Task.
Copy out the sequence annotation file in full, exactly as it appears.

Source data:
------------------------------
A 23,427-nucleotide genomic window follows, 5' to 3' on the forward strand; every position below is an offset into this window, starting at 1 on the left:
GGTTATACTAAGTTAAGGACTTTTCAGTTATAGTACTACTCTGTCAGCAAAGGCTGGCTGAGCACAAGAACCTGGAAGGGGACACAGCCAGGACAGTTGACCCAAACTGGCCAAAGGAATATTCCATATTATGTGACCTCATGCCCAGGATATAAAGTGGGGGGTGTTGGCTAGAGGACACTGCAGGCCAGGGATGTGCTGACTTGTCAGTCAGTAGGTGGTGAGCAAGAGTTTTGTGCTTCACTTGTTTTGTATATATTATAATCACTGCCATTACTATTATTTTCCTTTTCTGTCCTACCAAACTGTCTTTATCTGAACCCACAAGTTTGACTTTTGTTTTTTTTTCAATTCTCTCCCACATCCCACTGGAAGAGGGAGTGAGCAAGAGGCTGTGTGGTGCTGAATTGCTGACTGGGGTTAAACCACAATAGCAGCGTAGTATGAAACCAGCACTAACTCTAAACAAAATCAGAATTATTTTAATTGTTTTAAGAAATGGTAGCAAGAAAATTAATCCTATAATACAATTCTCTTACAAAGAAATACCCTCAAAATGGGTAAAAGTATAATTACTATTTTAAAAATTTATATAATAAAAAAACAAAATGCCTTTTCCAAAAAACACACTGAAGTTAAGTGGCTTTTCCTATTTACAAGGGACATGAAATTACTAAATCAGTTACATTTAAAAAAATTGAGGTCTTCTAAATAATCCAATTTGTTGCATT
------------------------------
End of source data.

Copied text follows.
A 23,427-nucleotide genomic window follows, 5' to 3' on the forward strand; every position below is an offset into this window, starting at 1 on the left:
GGTTATACTAAGTTAAGGACTTTTCAGTTATAGTACTACTCTGTCAGCAAAGGCTGGCTGAGCACAAGAACCTGGAAGGGGACACAGCCAGGACAGTTGACCCAAACTGGCCAAAGGAATATTCCATATTATGTGACCTCATGCCCAGGATATAAAGTGGGGGGTGTTGGCTAGAGGACACTGCAGGCCAGGGATGTGCTGACTTGTCAGTCAGTAGGTGGTGAGCAAGAGTTTTGTGCTTCACTTGTTTTGTATATATTATAATCACTGCCATTACTATTATTTTCCTTTTCTGTCCTACCAAACTGTCTTTATCTGAACCCACAAGTTTGACTTTTGTTTTTTTTTCAATTCTCTCCCACATCCCACTGGAAGAGGGAGTGAGCAAGAGGCTGTGTGGTGCTGAATTGCTGACTGGGGTTAAACCACAATAGCAGCGTAGTATGAAACCAGCACTAACTCTAAACAAAATCAGAATTATTTTAATTGTTTTAAGAAATGGTAGCAAGAAAATTAATCCTATAATACAATTCTCTTACAAAGAAATACCCTCAAAATGGGTAAAAGTATAATTACTATTTTAAAAATTTATATAATAAAAAAACAAAATGCCTTTTCCAAAAAACACACTGAAGTTAAGTGGCTTTTCCTATTTACAAGGGACATGAAATTACTAAATCAGTTACATTTAAAAAAATTGAGGTCTTCTAAATAATCCAATTTGTTGCATT